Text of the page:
During the freezes of 1983 and 1989, towboats operating in the Intracoastal Waterway were thought to worsen an already bad situation as cold-stunned fish were churned in the prop washes. A significant misconception has emerged that TPWD possesses the authority to order a halt to barge traffic; however, this is not true. The following email and article will explain this. TSFMag salutes Gulf Intracoastal Canal Association and its member companies who willingly place conservation of coastal fisheries ahead of profitably during these unusual events. Kudos! E. Johnson-Editor
Email from Raymond Butler:
Hello Mr. Johnson,
As a subscriber and fan of your magazine, I thought your readers might be interested in the event that took place this past weekend. I am also the Executive Director of the Gulf Intracoastal Canal Association (GICA). Our association was formed back in 1905 in Victoria, for the purpose of building the Intracoastal Waterway across the Gulf region. I worked closely with Dr. David McKee of TAMU Corpus Christi and CCA-Texas Corpus Christi Chapter on this initiative several years back and we had an opportunity to try it out this past weekend. I also spoke with Robby Byers, of CCA, on Friday as we were implementing a "simulated drill" of the stoppage. The simulation wound up being the real thing on Saturday afternoon. We had one or two bumps in the road, but for the most part it worked, even starting on a Saturday afternoon.
Raymond Butler - Gulf Intracoastal Canal Association
The Texas Laguna Madre is a unique and fragile ecosystem. The average water depths of the Laguna are two to three feet, except for the Intracoastal Waterway that is maintained to depths of nine to ten feet. Prior to the construction of the Intracoastal Waterway, especially that portion known as the Land Cut, parts of the Laguna Madre had become hypersaline from lack of freshwater inflow and poor circulation of seawater from the Gulf of Mexico. Though created to stimulate commerce, the Intracoastal Waterway has proven highly beneficial to the ecology of the Laguna Madre and, today, the water in the Laguna is home to the clearest water and one of the most productive gamefish ecosystems anywhere. When strong northers blast into South Texas, we see rare occasions when the water temperature endangers gamefish and the future fish crops they bear. This temperature appears to be around 42 Farenheit.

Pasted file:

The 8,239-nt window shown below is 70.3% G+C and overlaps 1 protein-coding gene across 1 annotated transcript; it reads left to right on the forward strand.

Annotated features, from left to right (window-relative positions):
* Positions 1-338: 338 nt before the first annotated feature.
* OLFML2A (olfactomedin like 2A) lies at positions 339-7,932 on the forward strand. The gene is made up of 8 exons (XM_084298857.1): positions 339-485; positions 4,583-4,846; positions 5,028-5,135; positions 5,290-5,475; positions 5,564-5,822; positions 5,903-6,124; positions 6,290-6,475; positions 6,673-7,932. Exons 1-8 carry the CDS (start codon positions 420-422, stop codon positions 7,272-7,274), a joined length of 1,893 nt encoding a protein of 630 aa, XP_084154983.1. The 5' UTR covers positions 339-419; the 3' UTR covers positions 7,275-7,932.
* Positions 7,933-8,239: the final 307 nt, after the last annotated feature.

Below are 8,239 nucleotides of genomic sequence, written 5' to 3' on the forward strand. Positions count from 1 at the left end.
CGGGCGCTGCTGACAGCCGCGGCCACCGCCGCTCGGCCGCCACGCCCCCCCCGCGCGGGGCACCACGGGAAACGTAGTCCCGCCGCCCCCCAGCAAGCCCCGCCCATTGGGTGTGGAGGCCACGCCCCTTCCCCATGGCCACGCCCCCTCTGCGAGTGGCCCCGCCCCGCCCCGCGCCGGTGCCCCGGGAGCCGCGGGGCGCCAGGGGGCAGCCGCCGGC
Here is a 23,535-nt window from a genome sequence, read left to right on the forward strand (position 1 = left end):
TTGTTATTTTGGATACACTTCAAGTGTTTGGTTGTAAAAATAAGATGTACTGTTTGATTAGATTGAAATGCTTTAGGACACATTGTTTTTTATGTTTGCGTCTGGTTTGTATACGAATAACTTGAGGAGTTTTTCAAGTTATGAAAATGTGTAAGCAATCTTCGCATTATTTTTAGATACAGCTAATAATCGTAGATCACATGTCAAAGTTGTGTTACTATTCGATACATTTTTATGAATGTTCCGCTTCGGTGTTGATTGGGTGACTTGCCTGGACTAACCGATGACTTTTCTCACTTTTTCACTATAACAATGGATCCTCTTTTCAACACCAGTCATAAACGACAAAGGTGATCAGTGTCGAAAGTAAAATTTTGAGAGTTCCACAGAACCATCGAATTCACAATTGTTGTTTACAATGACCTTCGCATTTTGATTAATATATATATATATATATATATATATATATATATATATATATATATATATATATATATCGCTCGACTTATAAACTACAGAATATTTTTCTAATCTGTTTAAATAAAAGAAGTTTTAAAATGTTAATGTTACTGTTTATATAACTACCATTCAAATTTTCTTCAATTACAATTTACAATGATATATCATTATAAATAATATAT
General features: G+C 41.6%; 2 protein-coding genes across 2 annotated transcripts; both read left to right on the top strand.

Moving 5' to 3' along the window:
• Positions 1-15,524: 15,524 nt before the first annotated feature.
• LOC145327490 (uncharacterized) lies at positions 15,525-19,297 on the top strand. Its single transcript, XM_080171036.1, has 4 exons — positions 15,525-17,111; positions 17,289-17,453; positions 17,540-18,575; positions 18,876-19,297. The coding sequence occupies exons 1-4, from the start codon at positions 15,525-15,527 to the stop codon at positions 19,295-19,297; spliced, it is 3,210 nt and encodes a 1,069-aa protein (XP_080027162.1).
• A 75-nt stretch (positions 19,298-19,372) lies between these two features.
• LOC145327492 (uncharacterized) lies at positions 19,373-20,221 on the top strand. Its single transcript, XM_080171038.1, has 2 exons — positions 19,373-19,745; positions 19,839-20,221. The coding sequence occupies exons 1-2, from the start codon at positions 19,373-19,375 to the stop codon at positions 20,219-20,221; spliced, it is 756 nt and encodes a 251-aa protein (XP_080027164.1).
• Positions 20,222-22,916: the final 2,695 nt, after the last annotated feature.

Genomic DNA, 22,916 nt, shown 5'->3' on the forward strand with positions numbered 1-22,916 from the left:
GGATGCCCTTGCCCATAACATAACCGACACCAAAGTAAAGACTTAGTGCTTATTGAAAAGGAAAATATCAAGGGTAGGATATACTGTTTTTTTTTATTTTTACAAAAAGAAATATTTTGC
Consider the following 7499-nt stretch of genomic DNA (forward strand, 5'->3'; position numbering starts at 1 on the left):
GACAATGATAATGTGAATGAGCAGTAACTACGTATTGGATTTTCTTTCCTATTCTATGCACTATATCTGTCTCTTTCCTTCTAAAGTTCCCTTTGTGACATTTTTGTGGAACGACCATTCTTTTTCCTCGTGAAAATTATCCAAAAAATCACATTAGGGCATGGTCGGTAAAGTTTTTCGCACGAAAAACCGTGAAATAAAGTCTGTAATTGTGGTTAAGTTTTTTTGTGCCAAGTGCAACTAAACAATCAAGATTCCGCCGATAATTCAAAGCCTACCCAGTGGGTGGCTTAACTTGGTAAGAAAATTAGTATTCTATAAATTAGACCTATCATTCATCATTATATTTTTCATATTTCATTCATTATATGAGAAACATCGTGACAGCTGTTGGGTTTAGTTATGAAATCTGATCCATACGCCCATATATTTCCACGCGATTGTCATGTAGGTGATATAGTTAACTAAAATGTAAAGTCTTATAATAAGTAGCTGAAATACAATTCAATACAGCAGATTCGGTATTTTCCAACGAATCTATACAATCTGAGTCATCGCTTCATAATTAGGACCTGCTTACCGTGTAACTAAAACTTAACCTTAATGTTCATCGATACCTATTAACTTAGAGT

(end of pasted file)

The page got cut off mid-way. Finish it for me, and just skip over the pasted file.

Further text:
Biologists have learned that when water temperatures in the shallow expanse of the Laguna fall to these low levels, fish head for the safety of deep and warmer waters such as the Intracoastal Waterway. They also become very lethargic during these times and can not easy escape predators or the wash of our towboat wheels.
As a result of our work several years ago to address certain threats to the GIWW in the Laguna Madre, GICA fostered a relationship with the Coastal Conservation Association, the Gulf Coast's main sportfishing advocacy group.
That partnership began as an adversarial relationship over dredging practices used to maintain the waterway. After many discussions and meetings, we found common ground where both associations could help one another to keep the waterway functioning for both recreation and commerce.
We found that during these rare times of extreme cold, the barge industry might assist in reducing gamefish mortality by voluntarily stopping transits of the Laguna Madre. GICA brokered this idea among our members and most all seemed to favor a brief stoppage of commerce in order to help.
We had the opportunity to try this concept out for the first time ever during the weekend of January 9-10 2009, during an extremely cold period in South Texas. Support for the idea was strong among our members. American Commercial Line, Blessey Marine Service, and Florida Marine Transporters actually stopped or held tows for the requested period from Saturday January 9 through Monday morning January 11. Additionally, AEP, Cenac/Teppco, Brownwater Marine, and Kirby Corporation all responded favorably, indicated they would support a voluntary stoppage of traffic if they had equipment in the area.
We don't foresee this event happening more than once or twice in a year, or for it lasting over 72 hours at most. We thank everyone who actually made economic sacrifices ($7000 per day, per tow) and those who agreed to help in the future. We hope this innovative partnering effort serves to build a stronger bond between our industry and the sportfishing community, with the common goal of keeping the GIWW maintained and productive for us all.